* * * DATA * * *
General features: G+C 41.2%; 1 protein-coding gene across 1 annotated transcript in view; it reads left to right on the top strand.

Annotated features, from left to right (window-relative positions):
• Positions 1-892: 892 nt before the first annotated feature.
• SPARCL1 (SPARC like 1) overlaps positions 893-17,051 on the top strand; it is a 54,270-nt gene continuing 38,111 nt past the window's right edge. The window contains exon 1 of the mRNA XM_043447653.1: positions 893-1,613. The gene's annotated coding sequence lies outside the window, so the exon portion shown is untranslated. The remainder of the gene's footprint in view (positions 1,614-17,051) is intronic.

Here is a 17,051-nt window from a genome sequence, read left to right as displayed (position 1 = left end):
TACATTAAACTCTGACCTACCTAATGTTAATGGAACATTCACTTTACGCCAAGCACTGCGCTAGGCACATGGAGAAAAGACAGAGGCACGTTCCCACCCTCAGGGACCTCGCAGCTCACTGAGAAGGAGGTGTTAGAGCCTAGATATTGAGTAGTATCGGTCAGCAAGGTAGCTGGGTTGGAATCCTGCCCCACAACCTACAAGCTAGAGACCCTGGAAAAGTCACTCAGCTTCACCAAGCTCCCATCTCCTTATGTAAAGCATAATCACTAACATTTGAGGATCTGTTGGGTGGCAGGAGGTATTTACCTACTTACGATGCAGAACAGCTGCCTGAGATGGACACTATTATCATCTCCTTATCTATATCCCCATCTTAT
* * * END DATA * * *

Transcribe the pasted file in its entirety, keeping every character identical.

General features: G+C 41.2%; 1 protein-coding gene across 1 annotated transcript in view; it reads left to right on the top strand.

Annotated features, from left to right (window-relative positions):
• Positions 1-892: 892 nt before the first annotated feature.
• SPARCL1 (SPARC like 1) overlaps positions 893-17,051 on the top strand; it is a 54,270-nt gene continuing 38,111 nt past the window's right edge. The window contains exon 1 of the mRNA XM_043447653.1: positions 893-1,613. The gene's annotated coding sequence lies outside the window, so the exon portion shown is untranslated. The remainder of the gene's footprint in view (positions 1,614-17,051) is intronic.

Here is a 17,051-nt window from a genome sequence, read left to right as displayed (position 1 = left end):
TACATTAAACTCTGACCTACCTAATGTTAATGGAACATTCACTTTACGCCAAGCACTGCGCTAGGCACATGGAGAAAAGACAGAGGCACGTTCCCACCCTCAGGGACCTCGCAGCTCACTGAGAAGGAGGTGTTAGAGCCTAGATATTGAGTAGTATCGGTCAGCAAGGTAGCTGGGTTGGAATCCTGCCCCACAACCTACAAGCTAGAGACCCTGGAAAAGTCACTCAGCTTCACCAAGCTCCCATCTCCTTATGTAAAGCATAATCACTAACATTTGAGGATCTGTTGGGTGGCAGGAGGTATTTACCTACTTACGATGCAGAACAGCTGCCTGAGATGGACACTATTATCATCTCCTTATCTATATCCCCATCTTAT